Johns Hopkins researchers have found the sequence of molecular events by which dust mites trigger asthma and allergic rhinitis, which could lead to better treatments.
The researchers, whose study was published online June 22 in Nature Immunology, found that allergy-triggering molecules from dust mites can interact with an immune protein called SAA1, which is better known as a sentinel against bacteria and other infectious agents. The researchers showed step-by-step how this interaction between mite-molecules and SAA1 triggers an allergic-type immune response in mice.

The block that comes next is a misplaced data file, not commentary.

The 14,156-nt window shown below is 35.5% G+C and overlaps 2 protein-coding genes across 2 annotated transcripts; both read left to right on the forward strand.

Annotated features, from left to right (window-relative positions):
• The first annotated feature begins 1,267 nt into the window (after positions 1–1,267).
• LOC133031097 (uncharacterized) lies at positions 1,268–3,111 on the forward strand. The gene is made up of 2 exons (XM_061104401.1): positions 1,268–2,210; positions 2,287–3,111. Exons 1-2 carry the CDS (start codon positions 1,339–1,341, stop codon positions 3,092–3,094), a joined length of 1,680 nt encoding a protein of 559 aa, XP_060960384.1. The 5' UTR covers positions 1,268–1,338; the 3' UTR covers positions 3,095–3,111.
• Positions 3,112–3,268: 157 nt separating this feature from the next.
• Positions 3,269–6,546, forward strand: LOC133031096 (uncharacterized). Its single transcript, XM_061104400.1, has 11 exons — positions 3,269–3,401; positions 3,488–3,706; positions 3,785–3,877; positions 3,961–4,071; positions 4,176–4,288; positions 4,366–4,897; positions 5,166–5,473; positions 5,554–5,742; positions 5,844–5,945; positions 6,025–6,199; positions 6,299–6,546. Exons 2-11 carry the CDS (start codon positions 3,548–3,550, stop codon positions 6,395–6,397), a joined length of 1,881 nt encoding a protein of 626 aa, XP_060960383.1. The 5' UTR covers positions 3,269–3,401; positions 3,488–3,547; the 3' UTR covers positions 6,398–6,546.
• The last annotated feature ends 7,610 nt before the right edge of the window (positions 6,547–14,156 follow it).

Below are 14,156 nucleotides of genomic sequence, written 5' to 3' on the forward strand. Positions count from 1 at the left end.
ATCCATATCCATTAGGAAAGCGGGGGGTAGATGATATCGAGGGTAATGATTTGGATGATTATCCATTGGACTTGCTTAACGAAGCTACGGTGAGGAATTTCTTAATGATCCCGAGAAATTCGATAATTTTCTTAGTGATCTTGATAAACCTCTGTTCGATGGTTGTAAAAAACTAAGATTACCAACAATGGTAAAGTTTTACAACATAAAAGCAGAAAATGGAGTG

The findings reveal what may be a significant new pathway by which allergic and inflammatory disorders arise. They also suggest that blocking the pathway could potentially work as a preventive or treatment strategy against asthma and other allergic reactions.
“We think that the signaling interactions that occur immediately downstream of the mite-proteins’ activation of SAA1 may be good targets for future drugs,” says study senior author Marsha Wills-Karp, PhD, the Anna M. Baetjer Professor of Environmental Health and Chair of the Department of Environmental Health and Engineering at the Bloomberg School.